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Agreement with the DUP: Funding for Scotland

Volume 627: debated on Wednesday 19 July 2017

9. Whether the additional funding provided to Northern Ireland announced in the Government's agreement with the Democratic Unionist Party will have consequences on funding for Scotland. (900494)

11. Whether the additional funding provided to Northern Ireland announced in the Government's agreement with the Democratic Unionist Party will have consequences on funding for Scotland. (900496)

14. Whether the additional funding provided to Northern Ireland announced in the Government’s agreement with the Democratic Unionist Party will have consequences on funding for Scotland. (900499)

Like previous Northern Ireland support packages and city deals in Scotland and Wales, this funding is a targeted intervention to address a specific set of unique challenges. As with those previous interventions, this exceptional funding will be made outside the normal, ongoing Barnett funding system. [Interruption.]

Order. There is excessive noise in the Chamber. To my certain knowledge, at least one retired teacher is in the precincts of the Palace observing our proceedings; she would want there to be a seemly atmosphere.

The running total given by the UK Government to city deals in Scotland since 2014 is already dwarfed by the sums given by local government and the Scottish Government. If £1.5 billion can be found overnight for the DUP deal to hold up this Tory Government, when will the Government find the money for the Tay cities deal, the Ayrshire growth deal and the Perth deal?

I am surprised at the hon. Lady’s tone because the Government have committed to delivering city deals across Scotland. There will imminently be some exciting news about Edinburgh. I would have thought she would welcome that, rather than simply politicking.

I would like to put on the record the best wishes of everyone on the Scottish National party Benches to the Scottish football team. I am wearing their colours; I hope they do not mind. I used to play alongside two of Scotland’s national players at university—their football careers have obviously been better than mine.

Livingston and West Lothian already have a low proportion of public sector jobs in Scotland; the local authority ranks 20 out of 32. The private sector is strong, but with the loss of HMRC jobs, the percentage of public sector jobs is going to fall. Will the right hon. Gentleman come to my constituency and face up to the reality of those job closures and at least receive a delegation, as is his duty as Secretary of State?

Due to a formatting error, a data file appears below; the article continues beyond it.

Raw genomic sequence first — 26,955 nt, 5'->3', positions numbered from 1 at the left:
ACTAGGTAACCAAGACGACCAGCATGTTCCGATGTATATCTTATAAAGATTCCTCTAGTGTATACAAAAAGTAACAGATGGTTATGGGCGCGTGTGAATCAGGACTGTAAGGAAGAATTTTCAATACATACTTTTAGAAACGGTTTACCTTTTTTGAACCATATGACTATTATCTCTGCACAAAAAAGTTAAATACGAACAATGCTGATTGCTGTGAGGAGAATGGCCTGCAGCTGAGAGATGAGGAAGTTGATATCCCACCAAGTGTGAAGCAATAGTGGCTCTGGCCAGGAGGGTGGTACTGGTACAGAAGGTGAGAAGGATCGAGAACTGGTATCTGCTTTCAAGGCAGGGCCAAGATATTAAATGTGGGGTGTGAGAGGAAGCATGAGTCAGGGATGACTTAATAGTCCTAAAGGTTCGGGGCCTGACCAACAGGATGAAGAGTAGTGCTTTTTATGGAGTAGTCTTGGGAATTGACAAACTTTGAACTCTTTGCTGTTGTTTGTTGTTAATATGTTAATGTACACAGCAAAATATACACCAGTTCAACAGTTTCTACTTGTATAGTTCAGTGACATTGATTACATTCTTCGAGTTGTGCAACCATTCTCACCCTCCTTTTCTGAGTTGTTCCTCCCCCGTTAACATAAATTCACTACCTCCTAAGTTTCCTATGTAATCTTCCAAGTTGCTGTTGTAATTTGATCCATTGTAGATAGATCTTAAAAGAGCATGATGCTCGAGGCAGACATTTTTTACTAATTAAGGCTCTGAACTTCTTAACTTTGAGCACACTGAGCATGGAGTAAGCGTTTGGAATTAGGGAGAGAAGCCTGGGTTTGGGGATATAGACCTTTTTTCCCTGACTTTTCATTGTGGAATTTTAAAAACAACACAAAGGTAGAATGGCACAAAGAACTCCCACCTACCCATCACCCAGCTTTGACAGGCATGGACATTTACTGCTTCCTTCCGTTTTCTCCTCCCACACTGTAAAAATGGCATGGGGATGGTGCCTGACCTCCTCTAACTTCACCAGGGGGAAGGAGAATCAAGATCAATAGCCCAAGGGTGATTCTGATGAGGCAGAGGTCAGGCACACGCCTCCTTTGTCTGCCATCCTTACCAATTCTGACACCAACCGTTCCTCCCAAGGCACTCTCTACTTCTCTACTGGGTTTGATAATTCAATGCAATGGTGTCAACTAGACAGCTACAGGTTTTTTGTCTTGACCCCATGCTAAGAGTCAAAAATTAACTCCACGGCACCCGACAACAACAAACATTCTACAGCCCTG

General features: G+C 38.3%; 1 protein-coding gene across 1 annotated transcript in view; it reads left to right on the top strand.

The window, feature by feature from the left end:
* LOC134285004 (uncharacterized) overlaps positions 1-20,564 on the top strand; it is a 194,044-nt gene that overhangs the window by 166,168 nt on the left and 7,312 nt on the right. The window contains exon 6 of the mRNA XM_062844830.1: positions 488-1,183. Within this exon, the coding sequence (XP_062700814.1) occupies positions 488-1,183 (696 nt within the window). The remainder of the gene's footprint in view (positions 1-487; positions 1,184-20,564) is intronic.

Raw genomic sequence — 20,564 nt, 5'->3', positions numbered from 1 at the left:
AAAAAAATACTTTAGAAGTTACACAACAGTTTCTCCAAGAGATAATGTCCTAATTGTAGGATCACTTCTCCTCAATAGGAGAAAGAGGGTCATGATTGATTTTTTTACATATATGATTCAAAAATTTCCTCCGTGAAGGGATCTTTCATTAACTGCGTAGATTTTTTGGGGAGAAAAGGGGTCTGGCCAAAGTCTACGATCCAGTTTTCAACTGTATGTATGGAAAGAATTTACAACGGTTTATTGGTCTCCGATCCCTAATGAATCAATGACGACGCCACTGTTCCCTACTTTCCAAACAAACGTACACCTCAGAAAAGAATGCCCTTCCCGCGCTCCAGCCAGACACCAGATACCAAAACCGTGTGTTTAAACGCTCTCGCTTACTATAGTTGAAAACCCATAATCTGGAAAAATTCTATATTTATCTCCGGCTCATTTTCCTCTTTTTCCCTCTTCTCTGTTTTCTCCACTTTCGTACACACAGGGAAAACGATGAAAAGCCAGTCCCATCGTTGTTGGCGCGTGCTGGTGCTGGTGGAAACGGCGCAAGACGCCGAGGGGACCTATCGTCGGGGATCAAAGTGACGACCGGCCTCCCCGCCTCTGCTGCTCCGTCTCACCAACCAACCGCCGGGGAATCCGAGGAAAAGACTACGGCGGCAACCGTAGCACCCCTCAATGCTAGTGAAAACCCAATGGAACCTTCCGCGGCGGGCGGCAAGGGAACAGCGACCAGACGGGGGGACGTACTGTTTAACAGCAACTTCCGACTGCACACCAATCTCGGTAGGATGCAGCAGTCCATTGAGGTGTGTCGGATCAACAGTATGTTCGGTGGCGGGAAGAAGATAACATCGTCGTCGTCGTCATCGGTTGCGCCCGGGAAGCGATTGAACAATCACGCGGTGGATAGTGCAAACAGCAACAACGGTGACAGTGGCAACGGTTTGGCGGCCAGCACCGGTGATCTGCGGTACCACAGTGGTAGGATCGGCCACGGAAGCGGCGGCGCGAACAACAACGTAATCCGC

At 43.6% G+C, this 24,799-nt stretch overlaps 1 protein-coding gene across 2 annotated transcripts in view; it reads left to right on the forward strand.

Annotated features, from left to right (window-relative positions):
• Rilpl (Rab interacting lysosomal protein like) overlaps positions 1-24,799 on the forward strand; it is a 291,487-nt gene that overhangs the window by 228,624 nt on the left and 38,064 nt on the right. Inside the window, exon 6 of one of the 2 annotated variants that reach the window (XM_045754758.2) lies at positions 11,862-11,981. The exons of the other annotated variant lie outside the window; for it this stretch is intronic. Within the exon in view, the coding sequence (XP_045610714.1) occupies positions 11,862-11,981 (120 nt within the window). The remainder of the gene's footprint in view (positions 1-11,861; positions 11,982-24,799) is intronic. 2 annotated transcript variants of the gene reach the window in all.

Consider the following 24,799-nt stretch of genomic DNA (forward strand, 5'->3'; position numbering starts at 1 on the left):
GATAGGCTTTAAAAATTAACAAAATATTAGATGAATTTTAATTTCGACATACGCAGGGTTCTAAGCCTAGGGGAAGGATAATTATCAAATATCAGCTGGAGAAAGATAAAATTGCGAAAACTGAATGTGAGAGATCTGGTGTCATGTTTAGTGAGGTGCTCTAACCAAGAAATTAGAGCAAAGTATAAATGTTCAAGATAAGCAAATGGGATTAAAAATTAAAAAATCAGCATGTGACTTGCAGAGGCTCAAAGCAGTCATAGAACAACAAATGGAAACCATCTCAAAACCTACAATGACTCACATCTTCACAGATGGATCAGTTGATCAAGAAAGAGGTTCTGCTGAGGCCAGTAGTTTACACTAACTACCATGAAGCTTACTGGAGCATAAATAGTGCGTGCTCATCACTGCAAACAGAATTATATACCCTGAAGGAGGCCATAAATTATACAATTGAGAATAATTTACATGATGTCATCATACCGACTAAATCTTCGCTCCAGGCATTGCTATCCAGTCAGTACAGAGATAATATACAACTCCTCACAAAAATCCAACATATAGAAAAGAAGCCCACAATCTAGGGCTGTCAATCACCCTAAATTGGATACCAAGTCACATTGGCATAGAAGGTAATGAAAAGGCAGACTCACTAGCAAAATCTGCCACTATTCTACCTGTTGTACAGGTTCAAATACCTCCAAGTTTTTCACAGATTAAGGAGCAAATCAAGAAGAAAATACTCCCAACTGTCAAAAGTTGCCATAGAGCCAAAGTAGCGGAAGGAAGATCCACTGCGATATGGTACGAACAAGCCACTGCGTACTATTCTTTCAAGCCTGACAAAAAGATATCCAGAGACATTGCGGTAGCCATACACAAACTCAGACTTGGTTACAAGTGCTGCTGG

May I remind the Secretary of State of his own words? He said that he would not

“agree to anything that could be construed as back-door funding to Northern Ireland.”

We expect him, as Scotland’s representative in the Cabinet, to fight for fiscal fairness for Scotland and not to be short-changed by £3 billion. Did he make any representations to the Prime Minister before or after the deal was signed?

I take my responsibility to fight for Scotland’s fiscal priorities very seriously. That is why, two years ago when the hon. Gentleman was walking through the Lobby to deliver full fiscal freedom and a £9 billion black hole to Scotland, I voted to keep the Barnett formula.

Will my right hon. Friend update the House on the benefits to the north-east of Scotland brought about by the UK Government’s Aberdeen city region deal? Does he share my concern at the dither and delay of the SNP Government in improving the rail journey times between Aberdeen and the central belt, which may take until the 2020s? We need urgency from the Scottish Government.

I welcome my hon. Friend to his place. As a noted councillor in Aberdeen, he played a significant role in bringing together the Aberdeen city region deal, which has been such a boost to the north-east of Scotland. I am disappointed to hear what he says about the actions of the SNP Government, but, sadly, I am not surprised.

The Secretary of State could not be clearer:

“I’m not going to agree to anything that could be construed as back-door funding to Northern Ireland.”

This is not just back door; it is locked away in secure accommodation. Will he therefore detail in full what representations he made to the Prime Minister and what he did at any time to offer any objections on behalf of Scotland?

On 8 June, the people of Scotland delivered their verdict on which party in this House stands up for Scotland and Scotland’s financial arrangements. Scottish Conservatives—12 additional MPs. The Scottish National party—21 less.